The purpose of an arraignment is to tell a Vermont defendant what they are charged with and why they are charged with it.
I have practiced criminal defense in four states and arraignment process varies in each. This blog post is specific to arraignments in Vermont. I am often asked by fearful clients “what is going to happen at my arraignment?” The answer is: very little will actually happen, but the client and I do get a very useful roadmap of the criminal defense journey ahead.
Arraignments Tell You What Your Charge(s) Is.
The fundamental purpose of an arraignment is to tell a defendant, in open court, what they are charged with. In other words, what law it is alleged that a defendant has broken. For specific definitions of Vermont court terms click here.
Arraignments Let You Know What the Maximum Penalty Is, If You Are Ultimately Convicted of the Crime You Are Charged With.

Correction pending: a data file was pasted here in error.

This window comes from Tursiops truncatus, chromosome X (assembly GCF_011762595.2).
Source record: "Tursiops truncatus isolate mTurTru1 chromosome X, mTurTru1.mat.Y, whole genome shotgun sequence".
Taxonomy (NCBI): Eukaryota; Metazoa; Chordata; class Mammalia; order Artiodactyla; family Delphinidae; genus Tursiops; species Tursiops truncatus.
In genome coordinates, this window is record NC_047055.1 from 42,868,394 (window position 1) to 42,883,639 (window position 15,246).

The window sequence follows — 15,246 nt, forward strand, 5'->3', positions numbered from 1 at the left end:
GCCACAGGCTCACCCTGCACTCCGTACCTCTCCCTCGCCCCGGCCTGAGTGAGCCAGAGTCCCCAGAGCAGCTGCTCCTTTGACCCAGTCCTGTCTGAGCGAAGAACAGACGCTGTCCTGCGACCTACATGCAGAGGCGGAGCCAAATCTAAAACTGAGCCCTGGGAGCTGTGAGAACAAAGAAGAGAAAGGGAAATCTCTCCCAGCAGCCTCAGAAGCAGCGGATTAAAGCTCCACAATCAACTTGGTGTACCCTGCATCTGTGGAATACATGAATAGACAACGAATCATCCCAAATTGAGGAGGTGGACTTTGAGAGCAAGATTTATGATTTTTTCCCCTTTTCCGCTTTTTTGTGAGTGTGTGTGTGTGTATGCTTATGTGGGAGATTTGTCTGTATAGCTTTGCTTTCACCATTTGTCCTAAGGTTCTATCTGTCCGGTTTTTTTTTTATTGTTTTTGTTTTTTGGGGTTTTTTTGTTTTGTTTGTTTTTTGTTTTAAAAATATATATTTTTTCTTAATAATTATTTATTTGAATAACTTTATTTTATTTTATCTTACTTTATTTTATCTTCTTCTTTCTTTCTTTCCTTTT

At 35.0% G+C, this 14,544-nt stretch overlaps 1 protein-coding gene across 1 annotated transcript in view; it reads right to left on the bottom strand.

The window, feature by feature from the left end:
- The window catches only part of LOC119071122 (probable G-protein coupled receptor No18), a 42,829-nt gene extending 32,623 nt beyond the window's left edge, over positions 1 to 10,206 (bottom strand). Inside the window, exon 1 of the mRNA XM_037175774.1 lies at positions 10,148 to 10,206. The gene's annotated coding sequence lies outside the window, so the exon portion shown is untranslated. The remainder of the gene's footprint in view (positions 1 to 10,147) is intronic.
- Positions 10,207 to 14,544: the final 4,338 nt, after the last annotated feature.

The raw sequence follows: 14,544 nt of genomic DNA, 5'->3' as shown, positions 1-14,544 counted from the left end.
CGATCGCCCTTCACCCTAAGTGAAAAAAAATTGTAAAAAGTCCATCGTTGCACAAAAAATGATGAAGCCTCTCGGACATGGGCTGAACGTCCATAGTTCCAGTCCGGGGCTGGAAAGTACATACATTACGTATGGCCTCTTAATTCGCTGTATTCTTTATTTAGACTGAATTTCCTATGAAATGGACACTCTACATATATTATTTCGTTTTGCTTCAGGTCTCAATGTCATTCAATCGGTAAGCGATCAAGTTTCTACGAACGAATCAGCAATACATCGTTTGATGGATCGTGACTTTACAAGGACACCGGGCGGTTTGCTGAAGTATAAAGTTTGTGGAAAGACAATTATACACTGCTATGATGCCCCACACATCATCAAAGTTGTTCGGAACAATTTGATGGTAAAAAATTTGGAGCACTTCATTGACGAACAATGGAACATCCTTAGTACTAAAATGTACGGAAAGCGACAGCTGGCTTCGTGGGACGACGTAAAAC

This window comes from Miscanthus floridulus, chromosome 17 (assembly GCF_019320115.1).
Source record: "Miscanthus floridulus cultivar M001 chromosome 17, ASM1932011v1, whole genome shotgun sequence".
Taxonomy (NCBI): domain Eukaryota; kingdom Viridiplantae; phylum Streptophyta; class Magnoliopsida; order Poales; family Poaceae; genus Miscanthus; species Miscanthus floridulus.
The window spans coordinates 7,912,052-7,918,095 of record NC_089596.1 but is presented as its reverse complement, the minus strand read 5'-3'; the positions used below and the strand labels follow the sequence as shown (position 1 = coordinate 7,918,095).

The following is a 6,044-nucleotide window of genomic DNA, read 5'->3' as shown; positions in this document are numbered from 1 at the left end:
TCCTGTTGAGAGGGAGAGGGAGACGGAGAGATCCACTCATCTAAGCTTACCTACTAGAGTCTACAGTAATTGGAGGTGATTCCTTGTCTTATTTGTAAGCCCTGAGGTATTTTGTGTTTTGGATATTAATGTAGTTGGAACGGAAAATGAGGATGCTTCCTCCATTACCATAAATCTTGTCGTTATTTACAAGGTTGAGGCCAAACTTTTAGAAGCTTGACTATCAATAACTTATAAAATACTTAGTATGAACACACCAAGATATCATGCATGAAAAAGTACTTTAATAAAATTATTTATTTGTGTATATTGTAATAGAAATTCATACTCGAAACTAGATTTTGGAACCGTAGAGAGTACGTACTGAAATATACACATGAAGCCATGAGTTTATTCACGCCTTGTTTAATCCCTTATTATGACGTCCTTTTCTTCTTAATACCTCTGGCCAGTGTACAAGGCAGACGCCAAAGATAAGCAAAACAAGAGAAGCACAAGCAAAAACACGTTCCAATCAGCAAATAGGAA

This part is often terrifying for my clients. We receive a sheet of information that alleges what they are charged with and IN ALL CAPS it will communicate the MAXIMUM POSSIBLE PENALTY FOR A CONVICTION. That is not a subtle way for the State to tell you what they think you deserve nor is it even a likely potential outcome in the vast majority of criminal cases, rather it is a statutorily mandate requirement to inform a defendant of the very worst possible outcome she could face if she were convicted of the particular crime that is charged.
Arraignments Tell Us What Evidence The State Intends to Use Against You.
An arraignment tells the defendant and her attorney why she is charged with the crime she is charged with. In other words, the State must say why you are charged with the crime. The State must disclose what facts it believes support the accusation.
Beginning at your arraignment an experienced Vermont criminal defense attorney can help you understand d the allegations against you and build a defense to those allegations.